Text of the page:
2

The best way to understand this phase shift is to solve and study solutions of the Helmholtz equation near the boundary between two dielectric mediums. You don't quite have to solve the full Maxwell equations: the assumption that the light field can be modelled by one scalar field (approximately equal to one transverse component of the electric field) rather ...

1

In one sense you are right: the only free space "perfectly collimated" optical field is the plane wave in the sense that these are the only eigenfields of Maxwell's equations, being fields which conserve their form under propagation and only undergo scaling by an eigenvalue in such propagation. Since Maxwell's equations conserve energy in free space, ...

0

If we look at an actual, finite, laser incident on an interface, it is not a plane wave. It has finite extent, so it is a superposition of different plane waves which all have different angles of incidences. In optics, we can model the total field by adding all the incident plane waves and all the reflected plane waves together. Because of the different ...

1

When you derive a Huygen-Fresnel Propagator (which is how actual wavefronts propagate according to Maxwell's equations) a Fresnel zone is really the difference (in phase) between surfaces of equal phase on the propagating wavefront and a plane slicing or tangent to that surface of equal phase. These Fresnel zones are defined when propagating a plane wave ...

0

LED's are not like lasers. You should treat them as point sources(like a pinhole with a bright source on the other side). I would recommend you curve your mounting for your LEDs. That way, you could make one lens see them as one bad point source, rather than trying to refocus a bunch of good point sources. what you would really want is a lenslet array, they ...

0

I am not sure I understood your query completely (handheld and underwater communication??), but I will try my best to help you out: 1) For a single LED, in general, the generalized Lambertian pattern is widely used as the radiation pattern. In this pattern, the illuminance at a location is a function of the distance of the location. You can find more on ...

1

I might add a few commas to that Wikipedia sentence, as "A perfectly collimated beam*,* with no divergence*,* cannot..." to show informative rather than additional parameters. To answer your question about "collimated" vs. "plane wave" , consider two point sources at th plane of focus of a lens. Each point source gives off spherical waves; the lens ...

2

In Fraunhofer diffraction, the farfield pattern is proportional to the spatial Fourier transform of the input field, so the tilt on the input field simply translates the diffraction pattern transversely. A tilt corresponds to multiplying the input field by $\exp(i\,\vec{k}_0\cdot\vec{r})$ where $\vec{k}_0$ is the wavevector showing the nominal propagation ...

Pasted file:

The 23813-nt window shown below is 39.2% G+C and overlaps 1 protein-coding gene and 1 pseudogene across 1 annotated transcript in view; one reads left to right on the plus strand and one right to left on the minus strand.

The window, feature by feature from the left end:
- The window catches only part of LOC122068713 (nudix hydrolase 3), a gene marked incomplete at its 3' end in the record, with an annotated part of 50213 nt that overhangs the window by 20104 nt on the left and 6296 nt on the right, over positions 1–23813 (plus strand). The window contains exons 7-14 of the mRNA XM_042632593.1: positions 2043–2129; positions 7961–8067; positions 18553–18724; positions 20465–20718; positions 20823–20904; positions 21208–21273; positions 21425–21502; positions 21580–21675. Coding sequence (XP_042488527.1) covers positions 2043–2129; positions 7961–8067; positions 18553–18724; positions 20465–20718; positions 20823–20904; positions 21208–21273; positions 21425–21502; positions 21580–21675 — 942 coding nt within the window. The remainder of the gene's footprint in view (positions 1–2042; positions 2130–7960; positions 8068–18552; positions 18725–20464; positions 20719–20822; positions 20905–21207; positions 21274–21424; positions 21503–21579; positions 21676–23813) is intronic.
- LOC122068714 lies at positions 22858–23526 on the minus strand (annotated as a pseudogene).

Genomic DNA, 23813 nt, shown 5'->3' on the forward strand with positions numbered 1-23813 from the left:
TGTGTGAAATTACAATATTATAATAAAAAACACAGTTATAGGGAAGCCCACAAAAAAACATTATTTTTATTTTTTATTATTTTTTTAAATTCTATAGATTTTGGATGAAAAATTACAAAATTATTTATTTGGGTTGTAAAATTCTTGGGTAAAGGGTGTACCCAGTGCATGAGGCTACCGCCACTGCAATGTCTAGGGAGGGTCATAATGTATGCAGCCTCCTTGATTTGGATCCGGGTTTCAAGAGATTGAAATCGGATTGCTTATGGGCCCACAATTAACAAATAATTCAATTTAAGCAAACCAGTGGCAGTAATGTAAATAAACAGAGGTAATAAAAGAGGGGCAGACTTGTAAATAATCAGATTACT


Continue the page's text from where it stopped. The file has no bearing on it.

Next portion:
1

Since the data is captured in Red,Green,Blue and you know the correction filter's transmission in each of these bands you can simply scale the RGB output to give you the colour shift you want. All you need to know is the Red,Green,Blue bandpass of the Bayer filter on your camera's chip. You probably need to do this with your camera's raw mode. Other modes ...

2

I heard a few times that using them as sunglasses is hurting the eye since UV light is not filtered, but the pupil is wider than it would be w/o wearing them because the visible light is dimmed. IFAIK, there is no evidence for this claim. See this paper (unfortunately, it's behind a paywall): The supposition that, because of pupil dilation, there ...

1

I am assuming for simplicity that either the waveguides are one-moded or, if not, the input to the system is in one mode alone and the system design is such that coupling between modes is negligible. Usually with resonant ring systems like this one used as interferometers, we are using them to sense changes in the ring's optical phase delay. Actually, if ...

0

I'd like to add a bit of detail to mpv's answer. My take on the different optical microscopy techniques are: Intensity imaging methods which suffer from a divergent noise contribution from out-of-focus information, in exactly the same way as the night sky should be uniformly bright given an infinite universe as described by Olber's Paradox. These methods ...

3

There are many types of microscopy and it would be difficult to summarize them all in a single answer. But the basic types are: Optical microscopy: the specimen is observed by visible light, the optics is made from optical lens. The image sometimes can be observed by naked eye in an eyepiece, or there can be a CCD sensor. Electron microscopy: the speciment ...

0

When you move the mirror, you change the way the light has to go along, thus changing the time it needs to get to the interference surface. This means you change the phase shift of both light beams, too. It has nothing to do with different frequencies (you use only one light source, as I assume?).

1

The main idea behind polaroid sunglasses is that reflexion from water, snow and other glary reflectors is mainly polarized in one direction. To understand this, witness the behaviour foretold by the Fresnel Equations (the graph below taken from the Wikipedia "Fresnel Equations" page): so that you can see for a wide range of scattering angles from these ...

1